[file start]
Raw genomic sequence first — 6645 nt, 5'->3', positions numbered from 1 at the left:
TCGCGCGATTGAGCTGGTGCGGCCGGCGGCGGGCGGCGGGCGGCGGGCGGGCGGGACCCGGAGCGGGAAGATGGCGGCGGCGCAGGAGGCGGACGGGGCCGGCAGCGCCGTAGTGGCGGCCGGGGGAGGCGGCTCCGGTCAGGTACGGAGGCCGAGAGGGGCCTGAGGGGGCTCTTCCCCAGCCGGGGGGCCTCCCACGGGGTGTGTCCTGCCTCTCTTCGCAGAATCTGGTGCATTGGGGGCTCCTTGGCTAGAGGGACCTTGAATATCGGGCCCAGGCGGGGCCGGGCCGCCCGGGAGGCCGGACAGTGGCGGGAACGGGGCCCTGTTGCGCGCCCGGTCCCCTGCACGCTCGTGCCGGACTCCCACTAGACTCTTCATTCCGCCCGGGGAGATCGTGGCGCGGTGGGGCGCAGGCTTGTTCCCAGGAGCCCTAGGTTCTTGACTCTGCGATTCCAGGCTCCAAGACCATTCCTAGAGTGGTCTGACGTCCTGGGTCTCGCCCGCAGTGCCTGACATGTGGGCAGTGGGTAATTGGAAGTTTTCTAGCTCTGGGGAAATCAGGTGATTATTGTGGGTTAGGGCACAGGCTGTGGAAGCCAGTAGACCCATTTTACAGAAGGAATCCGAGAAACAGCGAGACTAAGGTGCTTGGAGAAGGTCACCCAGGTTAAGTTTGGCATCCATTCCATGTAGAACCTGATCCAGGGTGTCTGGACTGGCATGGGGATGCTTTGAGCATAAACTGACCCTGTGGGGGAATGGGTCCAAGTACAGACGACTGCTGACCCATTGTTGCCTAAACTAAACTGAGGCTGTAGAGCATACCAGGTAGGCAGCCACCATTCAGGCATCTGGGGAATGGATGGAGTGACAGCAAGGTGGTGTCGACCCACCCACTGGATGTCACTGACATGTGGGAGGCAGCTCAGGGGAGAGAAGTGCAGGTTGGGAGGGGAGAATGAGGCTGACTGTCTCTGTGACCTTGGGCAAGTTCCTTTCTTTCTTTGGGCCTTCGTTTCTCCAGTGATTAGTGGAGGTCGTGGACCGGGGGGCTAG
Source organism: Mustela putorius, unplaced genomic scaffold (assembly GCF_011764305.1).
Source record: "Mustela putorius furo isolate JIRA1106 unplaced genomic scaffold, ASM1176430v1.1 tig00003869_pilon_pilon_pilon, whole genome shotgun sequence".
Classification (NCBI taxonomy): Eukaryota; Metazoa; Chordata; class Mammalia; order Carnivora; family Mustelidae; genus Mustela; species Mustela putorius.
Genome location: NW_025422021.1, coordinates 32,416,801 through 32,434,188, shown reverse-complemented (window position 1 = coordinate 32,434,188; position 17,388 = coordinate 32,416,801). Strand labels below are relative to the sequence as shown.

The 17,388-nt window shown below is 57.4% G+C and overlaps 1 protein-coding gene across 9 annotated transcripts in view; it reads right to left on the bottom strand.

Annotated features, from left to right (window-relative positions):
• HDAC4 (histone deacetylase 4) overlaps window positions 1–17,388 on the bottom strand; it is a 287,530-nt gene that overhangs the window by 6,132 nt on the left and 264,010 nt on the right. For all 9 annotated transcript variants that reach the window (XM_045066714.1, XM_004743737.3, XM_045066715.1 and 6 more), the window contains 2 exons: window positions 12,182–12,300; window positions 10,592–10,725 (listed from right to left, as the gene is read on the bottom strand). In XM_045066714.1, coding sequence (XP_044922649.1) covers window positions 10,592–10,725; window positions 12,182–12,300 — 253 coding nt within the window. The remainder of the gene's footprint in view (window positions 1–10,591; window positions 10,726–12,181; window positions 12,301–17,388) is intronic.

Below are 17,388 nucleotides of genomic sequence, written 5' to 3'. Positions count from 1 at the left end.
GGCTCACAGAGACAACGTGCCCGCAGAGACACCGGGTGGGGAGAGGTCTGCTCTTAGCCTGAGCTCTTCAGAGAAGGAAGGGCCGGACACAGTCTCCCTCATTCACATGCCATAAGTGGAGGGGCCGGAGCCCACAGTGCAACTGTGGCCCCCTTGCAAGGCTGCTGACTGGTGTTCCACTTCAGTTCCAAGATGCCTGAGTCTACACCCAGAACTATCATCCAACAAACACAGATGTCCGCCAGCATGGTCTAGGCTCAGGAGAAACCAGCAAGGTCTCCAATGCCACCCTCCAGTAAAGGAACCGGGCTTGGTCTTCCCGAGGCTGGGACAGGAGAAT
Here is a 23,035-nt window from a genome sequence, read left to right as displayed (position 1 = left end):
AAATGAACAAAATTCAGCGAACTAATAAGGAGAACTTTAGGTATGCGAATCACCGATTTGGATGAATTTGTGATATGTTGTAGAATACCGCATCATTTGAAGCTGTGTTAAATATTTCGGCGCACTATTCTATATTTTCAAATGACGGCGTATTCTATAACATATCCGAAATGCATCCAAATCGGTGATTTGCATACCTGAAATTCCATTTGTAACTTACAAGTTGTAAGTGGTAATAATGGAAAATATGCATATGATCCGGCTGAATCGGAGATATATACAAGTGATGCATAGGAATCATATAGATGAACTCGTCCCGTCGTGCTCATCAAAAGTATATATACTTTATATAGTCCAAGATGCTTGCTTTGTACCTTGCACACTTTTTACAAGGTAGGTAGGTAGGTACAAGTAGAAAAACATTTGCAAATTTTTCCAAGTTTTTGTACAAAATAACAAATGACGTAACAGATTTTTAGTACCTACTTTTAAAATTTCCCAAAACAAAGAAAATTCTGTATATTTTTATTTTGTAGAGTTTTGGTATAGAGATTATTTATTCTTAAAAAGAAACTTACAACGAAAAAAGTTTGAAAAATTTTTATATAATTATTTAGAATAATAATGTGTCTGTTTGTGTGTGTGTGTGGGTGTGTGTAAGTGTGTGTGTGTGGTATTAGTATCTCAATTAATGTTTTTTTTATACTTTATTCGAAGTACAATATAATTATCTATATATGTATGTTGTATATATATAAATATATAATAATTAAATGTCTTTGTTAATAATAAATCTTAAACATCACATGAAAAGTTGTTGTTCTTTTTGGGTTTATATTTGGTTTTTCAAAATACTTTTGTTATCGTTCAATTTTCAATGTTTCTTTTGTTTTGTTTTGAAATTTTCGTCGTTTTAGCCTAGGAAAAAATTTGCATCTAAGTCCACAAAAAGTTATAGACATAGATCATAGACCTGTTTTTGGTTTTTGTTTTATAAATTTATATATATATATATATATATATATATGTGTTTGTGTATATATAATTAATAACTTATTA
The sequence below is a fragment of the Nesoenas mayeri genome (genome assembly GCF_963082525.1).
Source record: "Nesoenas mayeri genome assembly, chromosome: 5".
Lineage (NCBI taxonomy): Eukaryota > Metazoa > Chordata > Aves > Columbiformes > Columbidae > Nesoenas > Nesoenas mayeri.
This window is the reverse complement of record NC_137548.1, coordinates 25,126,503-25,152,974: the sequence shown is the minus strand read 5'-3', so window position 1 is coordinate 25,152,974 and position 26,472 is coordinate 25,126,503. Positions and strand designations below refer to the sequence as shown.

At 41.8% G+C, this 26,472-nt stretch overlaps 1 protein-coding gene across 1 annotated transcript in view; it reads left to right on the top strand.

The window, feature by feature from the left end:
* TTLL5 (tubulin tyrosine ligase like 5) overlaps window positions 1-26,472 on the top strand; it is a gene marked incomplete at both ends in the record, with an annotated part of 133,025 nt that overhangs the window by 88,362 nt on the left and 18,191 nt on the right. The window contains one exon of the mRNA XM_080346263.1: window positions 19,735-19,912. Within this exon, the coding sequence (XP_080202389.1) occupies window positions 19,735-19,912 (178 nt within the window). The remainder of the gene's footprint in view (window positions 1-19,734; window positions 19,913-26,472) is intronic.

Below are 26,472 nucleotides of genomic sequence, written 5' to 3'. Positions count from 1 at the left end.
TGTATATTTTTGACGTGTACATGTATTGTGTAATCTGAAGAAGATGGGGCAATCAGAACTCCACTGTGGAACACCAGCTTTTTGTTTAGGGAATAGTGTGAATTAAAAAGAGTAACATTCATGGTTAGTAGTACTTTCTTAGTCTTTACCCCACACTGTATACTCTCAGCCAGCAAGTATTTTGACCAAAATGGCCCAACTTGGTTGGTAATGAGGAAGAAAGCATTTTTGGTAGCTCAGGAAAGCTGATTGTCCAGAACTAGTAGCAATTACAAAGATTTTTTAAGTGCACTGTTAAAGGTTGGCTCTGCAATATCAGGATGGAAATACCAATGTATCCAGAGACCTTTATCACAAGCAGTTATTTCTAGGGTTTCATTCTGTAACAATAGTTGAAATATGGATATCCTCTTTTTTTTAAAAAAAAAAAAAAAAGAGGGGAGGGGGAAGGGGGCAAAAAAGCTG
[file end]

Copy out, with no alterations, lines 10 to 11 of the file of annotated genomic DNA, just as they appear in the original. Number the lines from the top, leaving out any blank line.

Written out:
Below are 17,388 nucleotides of genomic sequence, written 5' to 3'. Positions count from 1 at the left end.
GGCTCACAGAGACAACGTGCCCGCAGAGACACCGGGTGGGGAGAGGTCTGCTCTTAGCCTGAGCTCTTCAGAGAAGGAAGGGCCGGACACAGTCTCCCTCATTCACATGCCATAAGTGGAGGGGCCGGAGCCCACAGTGCAACTGTGGCCCCCTTGCAAGGCTGCTGACTGGTGTTCCACTTCAGTTCCAAGATGCCTGAGTCTACACCCAGAACTATCATCCAACAAACACAGATGTCCGCCAGCATGGTCTAGGCTCAGGAGAAACCAGCAAGGTCTCCAATGCCACCCTCCAGTAAAGGAACCGGGCTTGGTCTTCCCGAGGCTGGGACAGGAGAAT